PT. This observation is remarkable, because a discontin-

uous PT has rarely been discovered in irreversible kinetic

systems, except for recent observations in the ER [13]

and other networks [14–19] under the so-called Achliop-

tas process [13]. On the other hand, it is noteworthy

that the cluster aggregation network model evolves by

single-edge dynamics, as compared with the ER network

under the Achlioptas process, which involves a pair of

edges at each time step. Thus, this cluster aggregation

network model allows us to study the underlying mecha-

nism of the discontinuous PT analytically for some cases,

which is shown later.

The cluster aggregation processes in the model are de-

scribed via a rate equation for the cluster density, which

takes the following form in the thermodynamic limit:

dns(t)

dt

=

?

i+j=s

kini

c(t)

kjnj

c(t)− 2ksns

c(t),(1)

where c(t) =?

kikj/c2. The first term on the right hand side repre-

sents the aggregation of two clusters of sizes i and j with

sksns(t). The connection kernel Kij ≡

Page 2

2

0

0.2

0.4

0.6

0.8

1

0 0.2 0.4 0.6

t ≡ L/N

0.8 1 1.2 1.4

fraction

ER

FIG. 1: (Color online) The fraction of each type of attached

edges, inter-cluster (•) or intra-cluster (▽) edges for the ER

model. Arrow indicates percolation threshold at pc = 1/2.

i + j = s and the second term represents a cluster of

size s merging with another cluster of any size.

rate equation differs from the Smoluchowski coagulation

equation in two aspects. First, the connection kernel is

time-dependent through c(t) when ω ?= 1. Second, the

second term on the right hand side of Eq. (1) includes the

process of merging with an infinite-size cluster. Hence,

Eq. (1) with ω = 1 and c = 1 describes the ER pro-

cess, while the conventional Smoluchowski coagulation

equation with ω = 1 does not, because only sol-sol reac-

tions are taken into account. However, the case including

the infinite-size cluster in the Smoluchowski coagulation

equation was also considered in Ref [6], which was called

the F-model. Owing to the presence of c(t), a PT occurs

at a finite transition point even when a PT does not occur

in the Smoluchowski coagulation equation, for example,

when ω = 0. Here, we study the cases ki= 1 (ω = 0),

ki= iωwith 0 < ω < 1, and ki= i (ω = 1), separately.

The case ω = 0: In this case, c(t) =?

the total density of the clusters, which decreases linearly

with time. The generating function of ns(t) is defined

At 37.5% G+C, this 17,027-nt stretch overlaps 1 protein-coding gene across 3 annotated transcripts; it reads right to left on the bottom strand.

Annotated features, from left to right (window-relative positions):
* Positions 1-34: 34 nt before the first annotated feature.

as f(z,t) =?

range 0 < z < 1. Then, one can obtain the differential

equation for f(z,t) from Eq. (1) and solve in a closed

form as f(z,t) = (1 − t)2z/(1 − zt) for t < 1 and 0 for

t > 1 in the thermodynamic limit. Expanding f(z,t) as

a series in z, we obtain

The

sns becomes

sns(t)zs, where z is the fugacity in the

ns(t) = (1 − t)2ts−1

(2)

for t < 1. This formula shows that the cluster size dis-

tribution decays exponentially as s becomes large. Par-

ticularly, when δ ≡ 1 − t is small, ns(δ) ≈ δ2e−s/s∗with

s∗≈ 1/δ. The characteristic size s∗diverges as δ → 0.

As shown in the inset of Fig. 2(a), ns(t) is almost flat at

δ = 10−4for N = 106, indicating that large-size clusters

are relatively abundant. The merging of these clusters

causes a sudden jump in the giant cluster size, leading to

a first-order transition.

We find the giant cluster size G(t) by using the relation,

G(t) = 1−f′(1,t) ≡ 1−?′

excludes an infinite-size cluster. We find that

ssns(t), where the summation

G(t) =

?0 if

1 if

0 < t < 1,

t > 1,

(3)

10-6

10-5

10-4

10-3

10-2

10-1

100

5 10 15 20 25 30 35 40

ns

(a)

ki = 1

10-7

10-6

10-5

0 20000 40000

10-12

10-10

10-8

10-6

10-4

10-2

100

100

101

102

103

104

105

ns

(b)

ki = i0.4

10-12

10-10

10-8

10-6

10-4

10-2

100

100

101

102

103

104

105

ns

(c)

ki = i0.8

10-12

10-10

10-8

10-6

10-4

10-2

100

100

101

102

103

104

105

ns

s

(d)

ki = i

FIG. 2: (Color online) The cluster-size distributions of the

cluster aggregation network models with (a) ki = 1, (b) ki =

i0.4, (c) ki = i0.8, and (d) ki = 1 (ER model) with mono-

disperse initial condition. (a) is drawn in semi-logarithmic

scale, while the others are in double-logarithmic scales. Data

points in (a) are at t/tc = 0.3(•), 0.5(▽) and 0.7(◦), and

in (b), (c), and (d), they are obtained at t/tc = 0.50 (•),

0.95 (▽), 0.998 (◦)), and 1.003 (⋄)). Data points in the inset